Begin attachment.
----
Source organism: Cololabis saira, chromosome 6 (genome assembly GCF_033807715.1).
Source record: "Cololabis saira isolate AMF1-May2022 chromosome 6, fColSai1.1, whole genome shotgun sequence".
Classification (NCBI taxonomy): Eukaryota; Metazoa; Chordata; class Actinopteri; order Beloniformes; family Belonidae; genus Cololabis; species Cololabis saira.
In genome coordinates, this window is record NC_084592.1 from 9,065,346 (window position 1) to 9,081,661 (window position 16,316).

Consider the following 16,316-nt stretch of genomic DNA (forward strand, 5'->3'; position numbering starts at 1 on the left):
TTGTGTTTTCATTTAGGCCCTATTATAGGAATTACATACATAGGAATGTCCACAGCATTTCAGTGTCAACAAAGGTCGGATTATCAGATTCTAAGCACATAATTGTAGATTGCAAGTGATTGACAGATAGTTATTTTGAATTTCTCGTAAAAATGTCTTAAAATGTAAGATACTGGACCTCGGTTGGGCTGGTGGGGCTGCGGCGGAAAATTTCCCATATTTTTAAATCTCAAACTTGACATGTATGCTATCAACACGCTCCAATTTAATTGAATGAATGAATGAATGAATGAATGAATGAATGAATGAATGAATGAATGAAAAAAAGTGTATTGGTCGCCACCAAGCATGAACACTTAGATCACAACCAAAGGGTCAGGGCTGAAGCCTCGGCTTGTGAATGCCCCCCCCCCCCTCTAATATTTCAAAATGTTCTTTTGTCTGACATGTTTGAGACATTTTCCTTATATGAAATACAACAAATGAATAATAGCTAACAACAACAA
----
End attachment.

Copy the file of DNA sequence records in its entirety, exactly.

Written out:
Source organism: Cololabis saira, chromosome 6 (genome assembly GCF_033807715.1).
Source record: "Cololabis saira isolate AMF1-May2022 chromosome 6, fColSai1.1, whole genome shotgun sequence".
Classification (NCBI taxonomy): Eukaryota; Metazoa; Chordata; class Actinopteri; order Beloniformes; family Belonidae; genus Cololabis; species Cololabis saira.
In genome coordinates, this window is record NC_084592.1 from 9,065,346 (window position 1) to 9,081,661 (window position 16,316).

Consider the following 16,316-nt stretch of genomic DNA (forward strand, 5'->3'; position numbering starts at 1 on the left):
TTGTGTTTTCATTTAGGCCCTATTATAGGAATTACATACATAGGAATGTCCACAGCATTTCAGTGTCAACAAAGGTCGGATTATCAGATTCTAAGCACATAATTGTAGATTGCAAGTGATTGACAGATAGTTATTTTGAATTTCTCGTAAAAATGTCTTAAAATGTAAGATACTGGACCTCGGTTGGGCTGGTGGGGCTGCGGCGGAAAATTTCCCATATTTTTAAATCTCAAACTTGACATGTATGCTATCAACACGCTCCAATTTAATTGAATGAATGAATGAATGAATGAATGAATGAATGAATGAATGAATGAATGAAAAAAAGTGTATTGGTCGCCACCAAGCATGAACACTTAGATCACAACCAAAGGGTCAGGGCTGAAGCCTCGGCTTGTGAATGCCCCCCCCCCCCTCTAATATTTCAAAATGTTCTTTTGTCTGACATGTTTGAGACATTTTCCTTATATGAAATACAACAAATGAATAATAGCTAACAACAACAA